Don’t Call CenterPoint  The local gas company, Centerpoint Energy, offers safety inspections of furnaces for far less than licensed heating contractors.  Can you guess why the price is so low?  Because it’s not a certification!  They won’t do certifications on furnaces, much less smoke bomb or leak seek tests.  They also won’t fill out a safety check form for Minneapolis or any other city.  Almost half the time I recommend a furnace certification, someone ends up calling the gas company instead, and to no surprise, the gas company says everything is fine.  I called CenterPoint to see how it was so easy for people to confuse a certification with a basic safety check, and I was quite surprised. Here’s how the conversation went:

Me: Hi, can I have my furnace inspected?

Centerpoint: Why, did an inspector suspect a problem with it, or are you selling your house?

Me: Yes, the people buying my house want to make sure it’s safe.

Centerpoint: I’m sorry, we don’t offer that type of service. You’ll need to contact a private HVAC contractor.

The gas company was very clear about not offering certifications or anything close to that.  So how does the local gas company show up at the majority of houses that I’m recommending certifications on?  It’s probably a communication problem.  I tell the buyer to get a certification, they tell their agent, that agent tells the seller’s agent, and the seller’s agent tells the seller.  The seller eventually hears “Get your furnace checked out”.

From now on, I’ll be recommending leak seek tests when I suspect a cracked heat exchanger.  One of the better companies that I contacted does certifications for $135, and they always do smoke bomb tests or leak seek tests when they suspect a problem.

Reuben Saltzman, Structure Tech Home Inspections – Email – Saint Louis Park Home Inspections

Houses Don’t Need C02 Detectors

January 17th, 2009 | 1 comment

There are many common misconceptions about furnaces, water heaters, and carbon monoxide that I hear repeated on a daily basis, and I’d like to clear a few of them up.

False: Carbon Monoxide is also called CO2.  Carbon Monoxide is CO. Carbon Dioxide is CO2.  (Mono = 1, Di = 2)

False: Cracked heat exchangers create CO.  CO is caused by incomplete combustion, period.  A cracked heat exchanger does not create CO.  A heat exchanger is the part of a furnace that transfers heat from the flames to the household air.  A functional heat exchanger keeps the household air and the combustion gases completely separate from each other.  If a furnace has a cracked heat exchanger, the combustion gases can mix with the household air.  It’s usually just a little bit, but this is still unacceptable, and it means the furnace or heat exchanger should be replaced.  The photos below show cracks in heat exchangers (click the photos for full-sized images).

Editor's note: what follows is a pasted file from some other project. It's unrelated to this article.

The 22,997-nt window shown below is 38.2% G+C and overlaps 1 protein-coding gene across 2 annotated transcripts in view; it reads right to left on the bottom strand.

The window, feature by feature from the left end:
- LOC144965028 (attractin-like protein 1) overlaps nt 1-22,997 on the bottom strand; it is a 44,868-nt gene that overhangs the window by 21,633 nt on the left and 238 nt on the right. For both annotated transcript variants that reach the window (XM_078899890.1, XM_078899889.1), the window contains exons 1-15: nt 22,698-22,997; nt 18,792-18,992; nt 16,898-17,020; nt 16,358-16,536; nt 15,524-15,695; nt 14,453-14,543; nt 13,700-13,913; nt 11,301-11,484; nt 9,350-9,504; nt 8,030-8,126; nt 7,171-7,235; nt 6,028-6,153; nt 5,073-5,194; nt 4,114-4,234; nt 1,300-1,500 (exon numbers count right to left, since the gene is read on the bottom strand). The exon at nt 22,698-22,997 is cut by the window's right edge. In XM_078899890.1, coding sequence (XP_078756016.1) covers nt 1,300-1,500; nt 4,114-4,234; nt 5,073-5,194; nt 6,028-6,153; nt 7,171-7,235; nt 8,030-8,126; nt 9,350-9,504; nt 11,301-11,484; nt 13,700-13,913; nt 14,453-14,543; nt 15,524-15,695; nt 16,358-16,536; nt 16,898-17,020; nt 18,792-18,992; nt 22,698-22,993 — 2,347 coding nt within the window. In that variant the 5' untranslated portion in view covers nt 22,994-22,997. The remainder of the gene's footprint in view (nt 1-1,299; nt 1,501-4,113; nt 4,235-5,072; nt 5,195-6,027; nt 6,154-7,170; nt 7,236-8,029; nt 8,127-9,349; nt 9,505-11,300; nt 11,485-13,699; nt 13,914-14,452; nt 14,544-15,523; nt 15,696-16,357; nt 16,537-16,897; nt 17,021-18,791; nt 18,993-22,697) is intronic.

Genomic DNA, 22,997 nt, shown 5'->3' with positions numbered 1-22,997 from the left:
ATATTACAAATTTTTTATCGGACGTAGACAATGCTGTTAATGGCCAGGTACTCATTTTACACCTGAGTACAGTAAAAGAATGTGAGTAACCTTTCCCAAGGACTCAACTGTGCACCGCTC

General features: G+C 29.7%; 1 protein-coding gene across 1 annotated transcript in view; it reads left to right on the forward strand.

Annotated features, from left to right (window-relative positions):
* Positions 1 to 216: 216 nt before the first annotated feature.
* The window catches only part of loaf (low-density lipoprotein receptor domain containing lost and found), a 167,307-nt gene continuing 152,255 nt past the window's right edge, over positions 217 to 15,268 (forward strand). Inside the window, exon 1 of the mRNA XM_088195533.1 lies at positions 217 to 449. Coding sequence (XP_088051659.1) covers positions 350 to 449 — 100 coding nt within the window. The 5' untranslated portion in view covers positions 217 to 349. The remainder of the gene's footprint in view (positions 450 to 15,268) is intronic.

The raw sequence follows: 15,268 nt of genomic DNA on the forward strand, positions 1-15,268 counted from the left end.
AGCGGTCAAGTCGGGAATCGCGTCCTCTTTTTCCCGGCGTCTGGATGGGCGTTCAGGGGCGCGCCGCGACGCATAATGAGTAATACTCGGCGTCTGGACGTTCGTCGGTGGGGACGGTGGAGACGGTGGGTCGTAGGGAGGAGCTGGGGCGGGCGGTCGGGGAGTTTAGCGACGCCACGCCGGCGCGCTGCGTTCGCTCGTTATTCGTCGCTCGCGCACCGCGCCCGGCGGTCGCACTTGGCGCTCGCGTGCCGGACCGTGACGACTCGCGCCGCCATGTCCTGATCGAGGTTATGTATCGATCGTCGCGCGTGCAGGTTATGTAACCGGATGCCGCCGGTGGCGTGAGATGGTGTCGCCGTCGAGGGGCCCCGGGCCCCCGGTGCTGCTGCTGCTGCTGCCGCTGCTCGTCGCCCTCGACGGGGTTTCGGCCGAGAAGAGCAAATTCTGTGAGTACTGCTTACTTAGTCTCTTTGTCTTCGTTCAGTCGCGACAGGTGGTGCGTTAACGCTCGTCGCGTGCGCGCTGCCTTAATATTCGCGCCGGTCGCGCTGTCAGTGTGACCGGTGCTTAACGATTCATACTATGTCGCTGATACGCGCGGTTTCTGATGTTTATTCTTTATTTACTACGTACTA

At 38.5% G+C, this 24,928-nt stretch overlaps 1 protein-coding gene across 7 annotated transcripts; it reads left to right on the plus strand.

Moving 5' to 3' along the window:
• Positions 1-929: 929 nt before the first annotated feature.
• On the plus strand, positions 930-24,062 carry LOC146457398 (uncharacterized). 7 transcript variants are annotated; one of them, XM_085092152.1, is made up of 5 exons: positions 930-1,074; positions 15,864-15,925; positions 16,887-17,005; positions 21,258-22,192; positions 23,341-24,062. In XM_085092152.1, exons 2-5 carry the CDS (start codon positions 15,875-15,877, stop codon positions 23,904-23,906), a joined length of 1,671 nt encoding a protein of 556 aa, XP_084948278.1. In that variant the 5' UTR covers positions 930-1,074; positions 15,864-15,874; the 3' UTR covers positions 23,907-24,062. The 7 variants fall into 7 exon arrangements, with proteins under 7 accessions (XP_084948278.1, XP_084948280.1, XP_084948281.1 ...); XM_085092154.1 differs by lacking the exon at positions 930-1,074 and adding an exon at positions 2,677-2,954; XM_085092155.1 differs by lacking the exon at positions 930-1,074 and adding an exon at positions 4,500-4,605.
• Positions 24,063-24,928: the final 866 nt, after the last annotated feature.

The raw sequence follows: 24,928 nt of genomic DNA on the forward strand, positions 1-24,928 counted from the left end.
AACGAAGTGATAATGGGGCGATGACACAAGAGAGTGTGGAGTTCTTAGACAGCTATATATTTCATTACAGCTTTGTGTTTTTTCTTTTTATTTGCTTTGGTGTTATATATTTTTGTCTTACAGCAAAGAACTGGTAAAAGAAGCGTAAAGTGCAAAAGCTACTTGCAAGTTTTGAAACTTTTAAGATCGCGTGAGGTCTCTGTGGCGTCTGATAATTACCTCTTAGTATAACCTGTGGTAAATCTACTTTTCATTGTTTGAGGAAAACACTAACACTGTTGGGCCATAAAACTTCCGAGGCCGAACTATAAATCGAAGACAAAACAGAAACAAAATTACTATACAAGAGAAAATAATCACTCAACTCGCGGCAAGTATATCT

Cracked Heat Exchanger #1 Cracked Heat Exchanger #2 Cracked Heat Exchanger #3 Cracked Heat Exchanger #4

False: Cracked heat exchangers can be fixed.  They can’t be fixed.  The heat exchanger or entire furnace needs to be replaced.

False: High CO levels = cracked heat exchanger.  See above.  We test the CO levels in the flue gas, which has nothing to do with a cracked heat exchanger.  Heat exchangers fail when the metal rusts through or when it cracks.  CO does not cause this.

False: High CO levels in the flue gas mean the furnace is leaking CO.  If there is a high level of CO in the flue gas, there is a potential for the exhaust gases to mix with the household air, or ‘leak’.  One way would be for the exhaust gases to backdraft, which means that instead of rising up and out of the house, they come back down the flue.  The other way would be because of a cracked heat exchanger.  If we find high levels of CO in the flue gas, we recommend immediate repair – it doesn’t matter if the gases are mixing with the household air at the time of the inspection or not, because this condition could potentially change at any time.  Higher CO levels can often be fixed.

False: Backdrafting at a furnace or water heater means CO is coming in to the home. Backdrafting means that exhaust gases are spilling back in to the home, rather than going up the flue.  A properly functioning water heater or furnace will not create high levels of CO, so you can’t say CO is coming in to the home unless you test the exhaust gases; we do this at every inspection.  The video below shows me doing this.  While backdrafting doesn’t mean CO is coming in to the home, this is still a potentially hazardous situation that requires immediate correction.  Backdrafting has the potential to allow CO in to the home, and will always contain CO2 (carbon dioxide), which can cause sickness and headaches in higher concentrations.

Wrong Term: Hot water heater.  Just ‘water heater’.  The heated water that comes out is hot.

To summarize, high levels of CO need to be fixed, cracked heat exchangers need replacement, and backdrafting is never ok.  These three things are all independent, but a combination of these conditions is especially dangerous.  When using these terms, make sure you have them correct.  It makes a difference.

Reuben Saltzman, Structure Tech Home Inspections – EmailMinneapolis Home Inspections